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The O-Face: Cultural comparisons of sex

Michael Karp. Photo credit: Kasey Judge

Sexuality is different in every culture. Its role in people’s lives has varied throughout human history and continues to change as time goes on.


Different cultures do it differently.


Japan has love hotels. The Netherlands begins sex education in kindergarten. A society near Ireland has sex with their clothes on because they are repulsed by nudity.


I have researched sex in a couple cultures that I believe can broaden one’s sexual worldview.




Mallanaga Vatsyayana wrote the Kama Sutra, the famous sex handbook.

Based on all the hype, I looked into this book and was not impressed. I couldn’t find a worthwhile version to read.


But an article in Psychology Today describes a relatively recent translation of this ancient Hindu text and its relation to modern society.


This manual goes much deeper than the numerous sex positions that made it famous.


It’s broken up into seven parts, each describing a new leg in a man’s sexual journey. Throughout this journey, the Kama Sutra teaches the reader about mastering sexual techniques, seducing virgins and getting married.


The journey continues as the man begins a quest of infidelity advocated by Vatsyayana. The man continues to strive for sex, when finally in old age, his body doesn’t function like it used to, and the author recommends herbal remedies.


Certain notions, such as women are sexual beings with a right to pleasure and orgasms, only began in our culture during the ’60s and ’70s, but are written explicitly in the text.


This book, written around 300 A.D., also contains common instructions involving the art of cunnilingus and fellatio.


While it may be terribly sexist and parts of it quite repulsive, I believe there are many things you can learn about sexuality and how it has evolved in our modern era.




Whereas the pursuit of sex, love and intimacy in the United States seems to be steady, an article in The Guardian provides an eye-opening look into current Japanese culture.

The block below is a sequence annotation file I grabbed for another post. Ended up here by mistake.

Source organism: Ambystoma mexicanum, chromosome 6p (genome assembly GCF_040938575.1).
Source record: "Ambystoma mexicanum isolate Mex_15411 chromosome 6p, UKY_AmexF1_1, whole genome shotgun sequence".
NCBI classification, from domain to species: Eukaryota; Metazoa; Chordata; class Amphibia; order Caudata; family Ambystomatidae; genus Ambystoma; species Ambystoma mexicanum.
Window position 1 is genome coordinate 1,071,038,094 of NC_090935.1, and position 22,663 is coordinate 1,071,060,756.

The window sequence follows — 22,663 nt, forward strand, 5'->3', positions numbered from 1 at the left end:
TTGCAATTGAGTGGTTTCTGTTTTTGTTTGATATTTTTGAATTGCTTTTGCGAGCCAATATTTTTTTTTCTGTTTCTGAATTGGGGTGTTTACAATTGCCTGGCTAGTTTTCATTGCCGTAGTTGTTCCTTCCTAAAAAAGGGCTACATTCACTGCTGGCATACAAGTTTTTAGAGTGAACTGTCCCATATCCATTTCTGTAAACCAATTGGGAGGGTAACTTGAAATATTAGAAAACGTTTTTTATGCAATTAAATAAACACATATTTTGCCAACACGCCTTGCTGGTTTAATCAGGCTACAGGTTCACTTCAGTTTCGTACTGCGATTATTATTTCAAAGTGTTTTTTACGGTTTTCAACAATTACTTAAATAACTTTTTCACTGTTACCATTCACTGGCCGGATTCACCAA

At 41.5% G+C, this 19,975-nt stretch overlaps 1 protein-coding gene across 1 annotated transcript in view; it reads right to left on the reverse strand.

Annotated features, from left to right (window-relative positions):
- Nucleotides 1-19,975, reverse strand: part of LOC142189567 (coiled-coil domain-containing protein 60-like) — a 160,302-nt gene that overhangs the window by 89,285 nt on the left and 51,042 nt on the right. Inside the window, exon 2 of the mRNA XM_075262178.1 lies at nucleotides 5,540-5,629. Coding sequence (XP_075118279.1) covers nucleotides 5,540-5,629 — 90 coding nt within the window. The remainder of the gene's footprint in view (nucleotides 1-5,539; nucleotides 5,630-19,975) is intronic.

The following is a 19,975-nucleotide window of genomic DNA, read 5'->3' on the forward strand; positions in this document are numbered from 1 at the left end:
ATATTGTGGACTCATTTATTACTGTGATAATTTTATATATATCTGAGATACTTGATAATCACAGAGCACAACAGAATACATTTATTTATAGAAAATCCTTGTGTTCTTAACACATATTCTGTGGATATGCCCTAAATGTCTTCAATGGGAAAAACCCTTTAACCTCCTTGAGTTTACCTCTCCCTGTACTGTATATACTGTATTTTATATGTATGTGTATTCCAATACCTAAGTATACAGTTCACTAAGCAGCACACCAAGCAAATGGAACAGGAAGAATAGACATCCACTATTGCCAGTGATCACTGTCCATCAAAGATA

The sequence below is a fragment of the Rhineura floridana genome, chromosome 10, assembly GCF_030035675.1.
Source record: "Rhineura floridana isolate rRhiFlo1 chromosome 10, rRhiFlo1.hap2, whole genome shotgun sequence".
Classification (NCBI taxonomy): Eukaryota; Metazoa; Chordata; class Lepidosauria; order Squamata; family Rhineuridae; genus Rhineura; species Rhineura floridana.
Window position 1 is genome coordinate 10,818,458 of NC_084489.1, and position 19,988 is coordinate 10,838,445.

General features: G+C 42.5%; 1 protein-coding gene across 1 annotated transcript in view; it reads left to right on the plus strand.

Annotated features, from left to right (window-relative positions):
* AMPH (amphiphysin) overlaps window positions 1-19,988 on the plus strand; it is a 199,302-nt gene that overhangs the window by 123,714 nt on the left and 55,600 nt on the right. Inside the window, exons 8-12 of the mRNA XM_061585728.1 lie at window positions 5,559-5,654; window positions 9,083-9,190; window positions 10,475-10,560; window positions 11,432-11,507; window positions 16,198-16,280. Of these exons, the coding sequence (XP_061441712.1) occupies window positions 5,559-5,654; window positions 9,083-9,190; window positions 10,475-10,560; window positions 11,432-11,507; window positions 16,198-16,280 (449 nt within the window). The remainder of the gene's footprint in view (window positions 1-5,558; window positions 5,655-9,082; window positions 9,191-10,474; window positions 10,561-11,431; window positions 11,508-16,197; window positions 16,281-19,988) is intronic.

The article begins with staggering statistics of how people younger than 40 don’t date, have sex or get married.


This decline has been attributed to an overall cultural change, steering young people away from the desire for romantic relationships and sexual intimacy.


A persistent double standard in the workplace has made it very difficult for women to acquire independence and wealth of their own.


Entrepreneurial Japanese women see dating and relationships as a hassle and keep them casual if they date at all. According to the article, sex has become a wall between them and success because sexist views are still very apparent in the country.

I believe this is an issue of workplace environment, rules about maternity leave and a persistent male-dominated culture.

When a woman gets married, it’s assumed that she will get pregnant and need to leave work. These married women get shunned, deterring other women from wanting the same fate.

I think that since the government is not taking action and companies are reluctant to change, women are taking it upon themselves to succeed in any way they can, even if that means giving up a part of life as important as romantic relationships and sexuality.


Marriages and birthrates are declining, and the country’s government has expressed major concerns for the future of Japan’s population if these trends continue.

While I think these concerns may be exaggerated, a country’s future is decided by its younger generation.


Having researched cultures and found such extravagant differences between theirs and our own, I have realized that the meaning of sex expands much further, and that there is still much more that I’d like to learn.


Michael Karp can be reached at [email protected] or @_MichaelKarp on Twitter.

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